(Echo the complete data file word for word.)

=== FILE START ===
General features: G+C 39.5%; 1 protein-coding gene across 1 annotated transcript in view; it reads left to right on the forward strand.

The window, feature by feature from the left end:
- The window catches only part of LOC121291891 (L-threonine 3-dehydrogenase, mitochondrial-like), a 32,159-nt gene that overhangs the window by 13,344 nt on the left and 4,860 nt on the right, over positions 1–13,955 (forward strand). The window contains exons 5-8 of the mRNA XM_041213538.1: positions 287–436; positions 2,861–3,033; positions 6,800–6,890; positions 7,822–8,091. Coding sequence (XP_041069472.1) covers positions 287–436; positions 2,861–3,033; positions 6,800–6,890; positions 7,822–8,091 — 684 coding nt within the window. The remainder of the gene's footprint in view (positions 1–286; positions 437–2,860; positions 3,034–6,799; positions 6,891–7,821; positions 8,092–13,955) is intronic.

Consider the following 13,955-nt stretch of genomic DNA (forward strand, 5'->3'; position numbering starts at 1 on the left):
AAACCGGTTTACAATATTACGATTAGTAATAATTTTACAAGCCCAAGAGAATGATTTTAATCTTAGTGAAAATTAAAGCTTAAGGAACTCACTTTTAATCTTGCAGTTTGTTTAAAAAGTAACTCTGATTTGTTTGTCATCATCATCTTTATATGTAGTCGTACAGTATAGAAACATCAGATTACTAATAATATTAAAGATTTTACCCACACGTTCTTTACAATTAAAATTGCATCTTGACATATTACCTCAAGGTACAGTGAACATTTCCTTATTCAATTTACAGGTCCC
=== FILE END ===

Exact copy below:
General features: G+C 39.5%; 1 protein-coding gene across 1 annotated transcript in view; it reads left to right on the forward strand.

The window, feature by feature from the left end:
- The window catches only part of LOC121291891 (L-threonine 3-dehydrogenase, mitochondrial-like), a 32,159-nt gene that overhangs the window by 13,344 nt on the left and 4,860 nt on the right, over positions 1–13,955 (forward strand). The window contains exons 5-8 of the mRNA XM_041213538.1: positions 287–436; positions 2,861–3,033; positions 6,800–6,890; positions 7,822–8,091. Coding sequence (XP_041069472.1) covers positions 287–436; positions 2,861–3,033; positions 6,800–6,890; positions 7,822–8,091 — 684 coding nt within the window. The remainder of the gene's footprint in view (positions 1–286; positions 437–2,860; positions 3,034–6,799; positions 6,891–7,821; positions 8,092–13,955) is intronic.

Consider the following 13,955-nt stretch of genomic DNA (forward strand, 5'->3'; position numbering starts at 1 on the left):
AAACCGGTTTACAATATTACGATTAGTAATAATTTTACAAGCCCAAGAGAATGATTTTAATCTTAGTGAAAATTAAAGCTTAAGGAACTCACTTTTAATCTTGCAGTTTGTTTAAAAAGTAACTCTGATTTGTTTGTCATCATCATCTTTATATGTAGTCGTACAGTATAGAAACATCAGATTACTAATAATATTAAAGATTTTACCCACACGTTCTTTACAATTAAAATTGCATCTTGACATATTACCTCAAGGTACAGTGAACATTTCCTTATTCAATTTACAGGTCCC